Google's suite is great for comparing Firefox, Opera, Explorer, and Safari.
          Mozilla's suite is great for comparing Chrome, Opera, Explorer, and Safari.
          Apple's suite is great for comparing F
    • Re:So? (Score:2, Insightful)

      by Joce640k (829181)

      Only one browser in the list has adblock/noscript/flashblock.

      Without those the other browsers are automatically losers no matter how fast they start up.

      • Re:So? (Score:4, Insightful)

        by BitZtream (692029) on Friday March 05, 2010 @02:57PM (#31374002)

        You are misinformed, I presume you are refering to Firefox, however Chrome and IE both have extensions to do roughly the same thing.

        Just because you aren't aware of things outside your viewport of the universe doesn't mean they don't exist.

  • For whatever reason, Microsoft's browser loads the Facebook homepage with extreme haste. Firefox, Chrome, and Opera take second, third, and fourth (respectively). Safari takes almost twice as long as the second-place finisher Firefox, and more than four times as long as IE.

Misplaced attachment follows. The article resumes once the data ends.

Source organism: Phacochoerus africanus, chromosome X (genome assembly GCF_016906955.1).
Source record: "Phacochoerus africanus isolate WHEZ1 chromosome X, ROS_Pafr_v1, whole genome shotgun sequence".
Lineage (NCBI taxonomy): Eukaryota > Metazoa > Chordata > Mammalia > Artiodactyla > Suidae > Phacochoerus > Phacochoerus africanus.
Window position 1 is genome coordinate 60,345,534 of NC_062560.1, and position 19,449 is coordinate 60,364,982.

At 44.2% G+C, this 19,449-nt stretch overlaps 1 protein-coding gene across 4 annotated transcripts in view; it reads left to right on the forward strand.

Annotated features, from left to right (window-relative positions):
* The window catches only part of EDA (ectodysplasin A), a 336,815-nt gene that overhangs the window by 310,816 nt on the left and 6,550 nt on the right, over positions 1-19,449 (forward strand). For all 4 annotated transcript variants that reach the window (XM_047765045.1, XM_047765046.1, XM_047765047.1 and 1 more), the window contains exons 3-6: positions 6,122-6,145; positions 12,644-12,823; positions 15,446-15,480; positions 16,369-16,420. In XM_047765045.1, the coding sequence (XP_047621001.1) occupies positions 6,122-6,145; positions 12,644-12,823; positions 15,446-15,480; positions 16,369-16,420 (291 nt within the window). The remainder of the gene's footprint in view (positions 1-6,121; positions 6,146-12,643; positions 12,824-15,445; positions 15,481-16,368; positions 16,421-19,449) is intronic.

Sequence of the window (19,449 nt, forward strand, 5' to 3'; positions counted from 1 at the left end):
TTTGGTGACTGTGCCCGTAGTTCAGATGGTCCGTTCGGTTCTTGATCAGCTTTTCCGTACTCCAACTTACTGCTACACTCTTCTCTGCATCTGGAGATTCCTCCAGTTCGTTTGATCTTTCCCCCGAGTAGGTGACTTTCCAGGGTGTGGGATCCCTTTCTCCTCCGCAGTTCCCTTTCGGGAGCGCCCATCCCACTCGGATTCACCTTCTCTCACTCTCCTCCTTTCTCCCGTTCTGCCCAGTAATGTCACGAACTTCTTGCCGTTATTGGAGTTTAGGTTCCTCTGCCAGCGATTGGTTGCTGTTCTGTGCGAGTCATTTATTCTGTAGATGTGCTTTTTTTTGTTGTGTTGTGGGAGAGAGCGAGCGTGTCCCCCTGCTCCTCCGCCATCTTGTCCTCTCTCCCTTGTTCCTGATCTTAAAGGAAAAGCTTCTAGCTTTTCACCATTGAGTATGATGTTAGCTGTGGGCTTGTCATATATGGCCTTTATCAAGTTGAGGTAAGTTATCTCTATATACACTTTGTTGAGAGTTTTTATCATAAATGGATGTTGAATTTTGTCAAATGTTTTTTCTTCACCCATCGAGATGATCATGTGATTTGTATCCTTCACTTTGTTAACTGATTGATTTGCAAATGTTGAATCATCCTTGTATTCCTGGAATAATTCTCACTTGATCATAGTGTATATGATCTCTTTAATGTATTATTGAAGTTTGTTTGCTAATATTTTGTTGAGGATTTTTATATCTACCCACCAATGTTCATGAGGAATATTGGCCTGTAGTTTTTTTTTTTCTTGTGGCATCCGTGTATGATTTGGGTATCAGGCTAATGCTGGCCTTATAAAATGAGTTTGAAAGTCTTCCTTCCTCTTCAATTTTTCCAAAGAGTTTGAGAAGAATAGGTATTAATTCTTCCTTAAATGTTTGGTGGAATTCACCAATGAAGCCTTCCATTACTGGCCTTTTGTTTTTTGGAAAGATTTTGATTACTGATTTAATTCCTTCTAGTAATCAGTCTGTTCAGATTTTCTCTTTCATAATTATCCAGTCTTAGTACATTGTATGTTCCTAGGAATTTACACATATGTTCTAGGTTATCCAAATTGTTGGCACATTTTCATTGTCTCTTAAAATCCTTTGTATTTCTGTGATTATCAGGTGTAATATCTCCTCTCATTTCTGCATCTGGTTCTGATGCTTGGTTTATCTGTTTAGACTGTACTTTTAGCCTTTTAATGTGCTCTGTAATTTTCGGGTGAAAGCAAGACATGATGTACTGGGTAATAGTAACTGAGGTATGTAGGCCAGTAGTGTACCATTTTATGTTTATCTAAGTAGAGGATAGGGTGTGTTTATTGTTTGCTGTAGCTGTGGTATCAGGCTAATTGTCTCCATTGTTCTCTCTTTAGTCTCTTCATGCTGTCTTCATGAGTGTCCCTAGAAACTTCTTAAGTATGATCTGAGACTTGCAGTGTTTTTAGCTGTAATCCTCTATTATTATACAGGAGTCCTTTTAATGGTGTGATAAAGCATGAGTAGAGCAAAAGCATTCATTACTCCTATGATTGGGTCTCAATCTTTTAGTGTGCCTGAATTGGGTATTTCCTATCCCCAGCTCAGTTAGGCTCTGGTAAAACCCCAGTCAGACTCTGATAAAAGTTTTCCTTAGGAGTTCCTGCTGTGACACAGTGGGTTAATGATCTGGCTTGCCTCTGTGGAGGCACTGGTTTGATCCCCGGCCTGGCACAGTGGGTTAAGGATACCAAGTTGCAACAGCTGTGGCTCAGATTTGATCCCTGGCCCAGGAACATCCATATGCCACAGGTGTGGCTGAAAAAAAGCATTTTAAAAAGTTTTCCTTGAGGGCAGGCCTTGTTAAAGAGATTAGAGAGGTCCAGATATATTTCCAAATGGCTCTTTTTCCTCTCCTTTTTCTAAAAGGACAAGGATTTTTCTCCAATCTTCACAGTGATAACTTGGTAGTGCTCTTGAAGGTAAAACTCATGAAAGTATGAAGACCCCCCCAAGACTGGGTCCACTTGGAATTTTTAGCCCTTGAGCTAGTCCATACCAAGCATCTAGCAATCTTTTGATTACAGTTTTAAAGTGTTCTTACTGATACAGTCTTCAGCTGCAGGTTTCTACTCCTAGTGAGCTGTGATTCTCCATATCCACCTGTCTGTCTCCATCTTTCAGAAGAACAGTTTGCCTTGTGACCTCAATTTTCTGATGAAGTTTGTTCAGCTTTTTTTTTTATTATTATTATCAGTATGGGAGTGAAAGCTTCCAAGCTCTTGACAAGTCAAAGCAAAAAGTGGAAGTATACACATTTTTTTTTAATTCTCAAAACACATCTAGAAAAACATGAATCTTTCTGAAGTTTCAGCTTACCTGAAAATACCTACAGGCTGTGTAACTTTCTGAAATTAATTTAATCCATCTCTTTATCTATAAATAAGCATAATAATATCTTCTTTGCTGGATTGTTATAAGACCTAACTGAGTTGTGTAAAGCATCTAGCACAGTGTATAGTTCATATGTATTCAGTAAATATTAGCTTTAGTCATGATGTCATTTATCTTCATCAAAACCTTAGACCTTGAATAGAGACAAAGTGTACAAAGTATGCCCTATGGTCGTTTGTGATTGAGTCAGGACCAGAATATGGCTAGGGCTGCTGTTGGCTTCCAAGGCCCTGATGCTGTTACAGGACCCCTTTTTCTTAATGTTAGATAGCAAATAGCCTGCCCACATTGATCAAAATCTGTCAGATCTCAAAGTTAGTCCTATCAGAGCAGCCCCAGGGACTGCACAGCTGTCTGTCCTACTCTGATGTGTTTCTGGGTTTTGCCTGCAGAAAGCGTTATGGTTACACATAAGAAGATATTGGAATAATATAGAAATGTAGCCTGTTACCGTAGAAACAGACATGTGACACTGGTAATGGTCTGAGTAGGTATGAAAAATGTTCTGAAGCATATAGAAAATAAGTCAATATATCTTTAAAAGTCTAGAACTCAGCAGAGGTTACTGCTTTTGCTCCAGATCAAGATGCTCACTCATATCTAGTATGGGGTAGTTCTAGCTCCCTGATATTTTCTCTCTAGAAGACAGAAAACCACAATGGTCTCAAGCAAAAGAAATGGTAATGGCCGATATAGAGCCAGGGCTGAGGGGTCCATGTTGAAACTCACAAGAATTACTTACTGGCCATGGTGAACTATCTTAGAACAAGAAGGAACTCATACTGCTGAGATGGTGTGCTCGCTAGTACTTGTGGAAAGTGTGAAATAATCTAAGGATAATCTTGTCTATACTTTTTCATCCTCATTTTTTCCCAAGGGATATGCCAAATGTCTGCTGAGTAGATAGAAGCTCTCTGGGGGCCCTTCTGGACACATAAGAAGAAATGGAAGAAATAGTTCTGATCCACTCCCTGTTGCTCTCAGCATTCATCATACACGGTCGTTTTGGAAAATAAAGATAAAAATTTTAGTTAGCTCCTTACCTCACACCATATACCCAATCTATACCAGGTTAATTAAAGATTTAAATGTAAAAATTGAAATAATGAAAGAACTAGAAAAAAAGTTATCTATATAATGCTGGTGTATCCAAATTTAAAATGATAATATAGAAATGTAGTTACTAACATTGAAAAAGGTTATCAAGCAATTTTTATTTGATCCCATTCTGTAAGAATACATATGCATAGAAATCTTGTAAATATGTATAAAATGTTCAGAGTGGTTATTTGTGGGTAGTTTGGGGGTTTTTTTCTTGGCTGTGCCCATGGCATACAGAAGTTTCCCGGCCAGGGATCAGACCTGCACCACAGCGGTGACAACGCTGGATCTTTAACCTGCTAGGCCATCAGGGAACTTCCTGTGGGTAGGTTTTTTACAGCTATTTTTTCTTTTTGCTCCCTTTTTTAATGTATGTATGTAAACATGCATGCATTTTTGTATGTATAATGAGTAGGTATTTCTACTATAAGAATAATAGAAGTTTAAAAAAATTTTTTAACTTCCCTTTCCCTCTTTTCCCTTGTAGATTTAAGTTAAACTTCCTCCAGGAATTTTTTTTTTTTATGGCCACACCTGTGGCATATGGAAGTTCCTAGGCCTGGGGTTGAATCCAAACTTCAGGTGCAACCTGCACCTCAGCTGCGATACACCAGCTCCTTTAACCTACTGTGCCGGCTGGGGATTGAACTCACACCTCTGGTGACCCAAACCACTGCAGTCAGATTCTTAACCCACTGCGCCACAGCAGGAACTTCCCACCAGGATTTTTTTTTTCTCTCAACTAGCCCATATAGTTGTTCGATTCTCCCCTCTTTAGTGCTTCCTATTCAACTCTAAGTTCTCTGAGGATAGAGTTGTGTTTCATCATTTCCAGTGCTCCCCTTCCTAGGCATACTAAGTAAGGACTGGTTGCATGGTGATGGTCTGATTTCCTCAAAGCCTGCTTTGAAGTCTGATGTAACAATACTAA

Probably because Facebook cuts out a lot of the functionality that IE wouldn’t support anyway?

    • by Korin43 (881732)
      Or because it's easier to render a page if you don't care about bugs. I'm guessing IE's score on the ACID tests and speed rending certain pages are related.
  • by nxtw (866177) on Friday March 05, 2010 @02:31PM (#31373698)

    Besides the obligatory browser code, Safari on Windows uses a lot of libraries that only get used by Safari - CoreFoundation, CoreGraphics, CFNetwork, the Objective-C runtime, and its own GUI (a limited Win32 port of Cocoa?). It also uses libraries that could be shared and/or duplicate builtin Windows functionality - such as sqlite3, zlib, libxml2, libxslt, and pthreads. (I imagine it uses its own SSL implementation too.)

    The IE startup time seems higher than it should, because it uses the most Win32 functionality. It uses threading, SSL, XML, etc. from Win32.

  • Favorite Browser (Score:2, Insightful)

    by Anonymous Coward

    How does your favorite land in the rankings?

    If it's your favorite browser, what does it matter how fast it is?

  • Page load times... (Score:4, Interesting)

    by cplusplus (782679) on Friday March 05, 2010 @02:34PM (#31373742) Journal